Welcome to the new web site. Welcome to the new Blog! Blogging is a learning experience for me and I hope and expect blogging skills will develop over time. I don't think lawyers and the law are intrinsically interesting subjects for most people. I suspect most people enjoy a juicy criminal case or a celebrity litigation but since my firm does no crime and no litigation we are left with the drier stuff.
If you like crime by the way try http://www.bailii.org/scot/cases/ScotHC/. It's a treasure trove of criminal appeals and an eye opener in many ways.
For us however the world is less exciting ... see http://www.bailii.org/scot/cases/ScotCS/
Sadly I do find non criminal law interesting. A good job you might say. I take home case reports and Articles to read at the week -end for pleasure. There is a fascination in the twists and turns of words and concepts. Every set of factual circumstances... the factual matrix of a case as the judges say...is different and so applying the law is never the same in two cases. It is why we can rarely give a black and white answer to a client's apparently simple question ...and why clients are often frustrated! First of all the law is in words, and the meaning of words changes subtly when you order them and punctuate them... eats shoots and leaves being a fine example! Then you apply imprecise concepts to "facts" that each side somehow has a different version of. No wonder the courts are full! HOWEVER....
An interesting trend in both Scotland and England is for the Courts to try to cut through the academic beauty of the law and to try to make it more useful and less of an intellectual pursuit for boring people like me. Interesting comments ...some lawyers may say shocking even...from SHERIFF PRINCIPAL MHAIRI M STEPHEN in the appeal in the cause CITY OF EDINBURGH COUNCIL against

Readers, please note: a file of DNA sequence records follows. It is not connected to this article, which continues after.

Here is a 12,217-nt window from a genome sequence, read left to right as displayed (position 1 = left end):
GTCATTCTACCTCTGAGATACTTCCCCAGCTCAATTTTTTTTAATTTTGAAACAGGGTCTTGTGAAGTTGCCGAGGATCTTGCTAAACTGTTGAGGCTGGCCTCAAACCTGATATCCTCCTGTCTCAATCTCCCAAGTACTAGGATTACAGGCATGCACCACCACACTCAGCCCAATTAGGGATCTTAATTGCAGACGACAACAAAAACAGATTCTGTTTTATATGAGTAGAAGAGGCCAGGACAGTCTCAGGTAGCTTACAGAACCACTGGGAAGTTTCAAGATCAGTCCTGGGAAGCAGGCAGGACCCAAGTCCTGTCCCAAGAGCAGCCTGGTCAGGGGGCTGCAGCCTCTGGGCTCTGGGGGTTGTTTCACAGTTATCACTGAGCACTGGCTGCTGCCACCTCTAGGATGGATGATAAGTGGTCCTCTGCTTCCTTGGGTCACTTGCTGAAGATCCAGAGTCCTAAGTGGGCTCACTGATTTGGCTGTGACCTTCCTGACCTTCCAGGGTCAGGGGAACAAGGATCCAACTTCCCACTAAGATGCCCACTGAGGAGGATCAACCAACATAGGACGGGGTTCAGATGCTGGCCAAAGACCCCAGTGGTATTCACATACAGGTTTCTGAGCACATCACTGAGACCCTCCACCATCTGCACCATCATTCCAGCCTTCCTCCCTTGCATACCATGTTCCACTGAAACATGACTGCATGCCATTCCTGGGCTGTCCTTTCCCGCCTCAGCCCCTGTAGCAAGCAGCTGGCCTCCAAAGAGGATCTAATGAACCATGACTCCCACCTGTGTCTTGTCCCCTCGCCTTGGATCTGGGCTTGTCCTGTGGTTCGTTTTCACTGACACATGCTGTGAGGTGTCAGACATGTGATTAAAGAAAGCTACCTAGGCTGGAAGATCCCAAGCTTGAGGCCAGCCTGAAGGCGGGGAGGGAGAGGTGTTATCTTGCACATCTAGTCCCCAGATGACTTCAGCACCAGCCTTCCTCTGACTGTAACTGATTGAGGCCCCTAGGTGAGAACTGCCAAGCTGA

MR JAMES BURNETT just recently reported at http://www.scotcourts.gov.uk/opinions/A567_11.html
"Our system of civil justice should provide just decision making which is prompt and efficient. Procedural rules and efficiency in procedure are indeed only means to an end namely, the making of decisions that are indeed fair and just and that inspire public confidence in the law. I consider that it is desirable to adopt an approach to litigation which is purposive, practical and avoids unnecessary complexity. Likewise, multiplicity of actions should be avoided as this of necessity increases the cost of litigation to the parties. I endorse the opinion of Sheriff Principal Risk when he observed in the case of Milmor Properties Ltd v W and T Investment Co Ltd that it would be difficult if not impossible to explain convincingly to anyone who is not a lawyer why the pursuers should be required to raise two separate actions...thus immediately there would be additional procedure making additional demands on court time and laying additional expense on the parties".
This is representative of a line of thinking that I will come back to in the future...to make the law more useful and accessible and above all to remember that the law doesn't exist in a vacuum and is only relevant to society if it delivers value to society. In other words law exists for the client ...not for the lawyer!